Label-Value (was: Re: Inheriting the @ sign from Ruby)

Alex Martelli aleaxit at
Thu Dec 14 03:56:11 EST 2000

"Darren New" <dnew at> wrote in message
news:3A380E4E.8537A0FB at
> Erno Kuusela wrote:
> > | Having
> > |  x = 2 + 2
> > |  print x
> > | result in anything except "4" is probably a *really* bad idea.
> > | AFAIK, only FORTH and really old Fortrans allow this.
> >
> > agreed - but this is not something (sane) a mutable integer object
> > would break.
> Well, X is a variable, and you can already change the value in X.

This _may_ harbor a slight misconception, coming from other languages,
that (in more complex cases) may interfere with optimal understanding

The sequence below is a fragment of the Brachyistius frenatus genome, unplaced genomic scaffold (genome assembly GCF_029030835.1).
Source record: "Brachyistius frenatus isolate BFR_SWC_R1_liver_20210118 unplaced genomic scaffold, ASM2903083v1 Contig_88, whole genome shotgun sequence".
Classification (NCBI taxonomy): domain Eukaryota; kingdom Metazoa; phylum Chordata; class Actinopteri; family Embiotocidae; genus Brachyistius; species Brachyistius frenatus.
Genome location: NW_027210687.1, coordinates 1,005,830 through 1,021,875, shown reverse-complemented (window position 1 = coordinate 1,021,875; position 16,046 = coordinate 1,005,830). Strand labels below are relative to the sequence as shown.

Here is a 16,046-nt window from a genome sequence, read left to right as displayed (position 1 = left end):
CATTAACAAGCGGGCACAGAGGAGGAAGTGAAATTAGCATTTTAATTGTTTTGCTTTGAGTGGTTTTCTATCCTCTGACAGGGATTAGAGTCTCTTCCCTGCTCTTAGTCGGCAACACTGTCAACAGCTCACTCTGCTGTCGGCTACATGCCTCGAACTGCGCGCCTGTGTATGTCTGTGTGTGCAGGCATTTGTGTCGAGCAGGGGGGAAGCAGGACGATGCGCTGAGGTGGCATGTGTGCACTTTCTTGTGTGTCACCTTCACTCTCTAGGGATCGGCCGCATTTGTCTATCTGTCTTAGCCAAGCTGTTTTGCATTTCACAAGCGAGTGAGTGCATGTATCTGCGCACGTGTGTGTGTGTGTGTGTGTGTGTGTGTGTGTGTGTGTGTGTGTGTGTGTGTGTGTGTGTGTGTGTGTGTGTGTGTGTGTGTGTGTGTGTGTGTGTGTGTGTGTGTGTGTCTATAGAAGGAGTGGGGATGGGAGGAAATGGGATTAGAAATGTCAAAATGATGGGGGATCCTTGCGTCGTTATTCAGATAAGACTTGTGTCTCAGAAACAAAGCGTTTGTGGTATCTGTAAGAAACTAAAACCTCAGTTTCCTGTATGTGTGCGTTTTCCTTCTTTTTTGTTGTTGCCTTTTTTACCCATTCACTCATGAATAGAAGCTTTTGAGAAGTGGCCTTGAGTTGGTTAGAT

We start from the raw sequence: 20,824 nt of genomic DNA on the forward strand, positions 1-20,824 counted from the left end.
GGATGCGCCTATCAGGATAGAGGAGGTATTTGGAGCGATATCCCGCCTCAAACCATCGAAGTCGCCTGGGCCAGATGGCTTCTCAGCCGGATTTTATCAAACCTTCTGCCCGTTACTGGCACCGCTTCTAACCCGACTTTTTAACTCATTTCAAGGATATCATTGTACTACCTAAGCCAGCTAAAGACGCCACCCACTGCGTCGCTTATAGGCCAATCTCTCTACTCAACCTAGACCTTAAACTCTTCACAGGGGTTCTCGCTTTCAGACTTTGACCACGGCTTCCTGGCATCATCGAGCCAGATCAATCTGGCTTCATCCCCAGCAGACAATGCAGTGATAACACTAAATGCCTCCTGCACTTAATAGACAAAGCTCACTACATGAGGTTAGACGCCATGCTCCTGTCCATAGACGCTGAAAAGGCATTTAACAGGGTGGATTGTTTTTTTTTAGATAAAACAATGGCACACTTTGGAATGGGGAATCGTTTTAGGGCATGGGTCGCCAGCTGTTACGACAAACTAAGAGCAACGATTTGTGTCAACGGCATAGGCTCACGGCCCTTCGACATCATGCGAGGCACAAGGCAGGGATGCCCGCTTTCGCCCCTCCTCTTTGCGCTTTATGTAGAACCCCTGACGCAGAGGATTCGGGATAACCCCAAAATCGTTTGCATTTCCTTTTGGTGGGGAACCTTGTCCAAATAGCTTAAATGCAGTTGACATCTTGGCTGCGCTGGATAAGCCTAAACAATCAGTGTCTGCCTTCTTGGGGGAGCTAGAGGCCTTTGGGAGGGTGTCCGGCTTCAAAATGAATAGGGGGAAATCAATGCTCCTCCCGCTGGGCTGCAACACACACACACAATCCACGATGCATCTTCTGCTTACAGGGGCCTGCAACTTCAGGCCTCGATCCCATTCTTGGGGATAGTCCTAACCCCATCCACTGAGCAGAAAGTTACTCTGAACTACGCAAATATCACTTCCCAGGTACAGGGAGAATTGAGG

of Python.

There is no value *IN* x.

A variable *REFERS TO* 'a value' (aka 'an object').

The distinction is not very important for immutable values (objects):
although they're not really 'IN' any of the variables (or other
'slots') that REFER TO them, you may still write perfectly good
Python code even if labouring under a misconception that they are.

But as soon as mutable values (objects) enter the picture, then
thinking of values (objects) as being IN variables (or other slots)
brings you nothing but trouble.  It's a good mental model for,
say, C.  It's a terrible one for Python (or, as it happens, Java)...

It's a minor point, but getting into the habit of saying 'changing
what value X refers to' (when you mean peeling the postIt-like
'tag' that we call X, which can be affixed to different objects
at different times), or equivalently 'rebinding X to another value',
can, I think, help avoid certain annoying 'mental slips'...


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